Whilst some journalists suggested that Dr O’Connor had got himself caught up in a covert Saudi propaganda campaign, a claim not helped by the University’s attempts to keep the deal secret, more than likely it’s simply testament to the way in which universities must now operate. Public money is just harder to come by, and universities are expected to make up the difference with fees and research sponsorships.
But the fun side of market-allocated education (conlicts of interest, shady Saudi deals and substandard courses aside), is seeing them all scramble for our approval. It hasn’t always been like this: University of old was an age of no SELTs, no supps; if you didn’t like it, lump it. Universities did research, not childcare, and don’t try and pay your way in. But should we get all nostalgic for our parents system? No; for starters our Universities didn’t cut the fat internationally like they do now. And anyhow, the Whitlam system of free tertiary education was simply unsustainable for the taxpayer. The heady days of this education utopia are now well and truly over and instead, a quasi-privatised market system sits supreme. Academics are not always comfortable in this new regime: corporatism with its clients, performance outcomes and managerial processes often do not make for a creative ideas environment.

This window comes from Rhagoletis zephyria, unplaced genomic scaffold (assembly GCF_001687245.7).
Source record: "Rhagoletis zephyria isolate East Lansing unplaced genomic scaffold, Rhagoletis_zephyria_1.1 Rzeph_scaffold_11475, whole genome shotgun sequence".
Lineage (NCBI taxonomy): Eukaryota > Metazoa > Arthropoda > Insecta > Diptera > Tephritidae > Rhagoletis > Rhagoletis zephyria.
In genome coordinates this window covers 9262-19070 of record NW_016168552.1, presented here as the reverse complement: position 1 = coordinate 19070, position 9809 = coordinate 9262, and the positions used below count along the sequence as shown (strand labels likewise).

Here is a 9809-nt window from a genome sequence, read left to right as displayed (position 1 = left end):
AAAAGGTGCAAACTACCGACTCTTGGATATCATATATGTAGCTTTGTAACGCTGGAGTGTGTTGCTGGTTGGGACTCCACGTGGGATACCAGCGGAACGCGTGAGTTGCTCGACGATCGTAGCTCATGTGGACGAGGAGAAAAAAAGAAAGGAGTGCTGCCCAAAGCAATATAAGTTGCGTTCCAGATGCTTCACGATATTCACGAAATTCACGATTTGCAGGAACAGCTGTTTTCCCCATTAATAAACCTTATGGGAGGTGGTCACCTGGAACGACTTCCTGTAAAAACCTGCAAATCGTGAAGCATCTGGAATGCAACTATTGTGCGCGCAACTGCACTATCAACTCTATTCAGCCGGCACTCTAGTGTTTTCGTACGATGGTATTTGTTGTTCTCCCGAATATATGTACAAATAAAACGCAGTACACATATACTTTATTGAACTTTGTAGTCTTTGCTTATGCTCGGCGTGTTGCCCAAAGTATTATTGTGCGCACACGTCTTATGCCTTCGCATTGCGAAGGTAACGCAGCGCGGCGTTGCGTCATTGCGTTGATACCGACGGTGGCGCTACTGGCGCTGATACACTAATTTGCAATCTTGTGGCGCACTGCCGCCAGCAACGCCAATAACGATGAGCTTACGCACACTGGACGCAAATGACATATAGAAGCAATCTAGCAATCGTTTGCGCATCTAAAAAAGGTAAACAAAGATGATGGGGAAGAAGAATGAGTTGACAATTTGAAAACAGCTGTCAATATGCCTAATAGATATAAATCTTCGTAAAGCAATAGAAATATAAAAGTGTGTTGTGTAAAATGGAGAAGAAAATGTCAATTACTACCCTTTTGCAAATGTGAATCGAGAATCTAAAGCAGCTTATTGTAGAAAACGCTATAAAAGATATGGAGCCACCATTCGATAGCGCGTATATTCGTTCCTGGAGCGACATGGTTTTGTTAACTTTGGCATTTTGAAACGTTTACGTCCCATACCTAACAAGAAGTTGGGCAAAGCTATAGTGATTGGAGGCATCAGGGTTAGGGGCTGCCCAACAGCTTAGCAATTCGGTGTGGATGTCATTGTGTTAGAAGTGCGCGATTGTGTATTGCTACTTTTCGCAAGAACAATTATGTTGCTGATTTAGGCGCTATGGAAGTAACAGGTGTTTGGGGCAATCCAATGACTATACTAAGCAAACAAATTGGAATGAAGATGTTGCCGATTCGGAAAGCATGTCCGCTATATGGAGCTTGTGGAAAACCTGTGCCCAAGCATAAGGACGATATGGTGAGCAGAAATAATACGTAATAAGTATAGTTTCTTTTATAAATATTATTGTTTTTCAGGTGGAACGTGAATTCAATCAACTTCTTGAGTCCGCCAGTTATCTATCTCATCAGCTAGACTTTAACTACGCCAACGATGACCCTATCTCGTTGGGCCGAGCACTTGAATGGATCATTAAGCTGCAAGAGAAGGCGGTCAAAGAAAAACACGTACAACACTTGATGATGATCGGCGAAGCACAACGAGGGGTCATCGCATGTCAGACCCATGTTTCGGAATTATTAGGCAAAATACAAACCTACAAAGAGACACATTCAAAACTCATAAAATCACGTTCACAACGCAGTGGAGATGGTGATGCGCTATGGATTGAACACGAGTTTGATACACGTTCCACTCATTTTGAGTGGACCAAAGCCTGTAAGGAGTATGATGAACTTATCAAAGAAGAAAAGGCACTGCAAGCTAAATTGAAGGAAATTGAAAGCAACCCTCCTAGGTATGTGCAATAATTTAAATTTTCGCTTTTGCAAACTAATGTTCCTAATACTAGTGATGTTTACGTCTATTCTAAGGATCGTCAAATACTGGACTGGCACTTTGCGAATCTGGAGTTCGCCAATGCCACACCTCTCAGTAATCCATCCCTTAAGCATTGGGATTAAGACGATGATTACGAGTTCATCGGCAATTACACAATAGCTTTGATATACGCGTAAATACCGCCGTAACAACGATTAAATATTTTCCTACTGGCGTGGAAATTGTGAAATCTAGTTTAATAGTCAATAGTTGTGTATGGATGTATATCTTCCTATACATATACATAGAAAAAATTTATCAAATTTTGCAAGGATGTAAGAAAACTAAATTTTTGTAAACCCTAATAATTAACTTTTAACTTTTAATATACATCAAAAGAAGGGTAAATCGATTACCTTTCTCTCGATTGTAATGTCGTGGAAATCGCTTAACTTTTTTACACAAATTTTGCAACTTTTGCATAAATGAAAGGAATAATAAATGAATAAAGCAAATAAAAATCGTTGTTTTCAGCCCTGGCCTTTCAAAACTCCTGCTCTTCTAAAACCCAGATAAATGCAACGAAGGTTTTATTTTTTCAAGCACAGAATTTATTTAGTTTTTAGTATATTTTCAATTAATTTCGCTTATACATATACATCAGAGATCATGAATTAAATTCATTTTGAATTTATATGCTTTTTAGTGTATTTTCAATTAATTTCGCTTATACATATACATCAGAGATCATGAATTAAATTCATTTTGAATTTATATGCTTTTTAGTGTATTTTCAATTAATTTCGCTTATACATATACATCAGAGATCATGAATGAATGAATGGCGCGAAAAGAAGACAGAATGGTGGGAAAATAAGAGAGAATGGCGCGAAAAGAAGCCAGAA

There are 38 universities in Australia, and the old ‘sandstone’ institutions tend to dominate the top ranks. The Melbourne Institute 2007 ranking puts the Australian National University on top, followed by 2) Melbourne, 3) Sydney, 4) Queensland and 5) New South Whales. Adelaide comes in at a reasonable 8th . Flinders gets 18th and Uni SA 21st.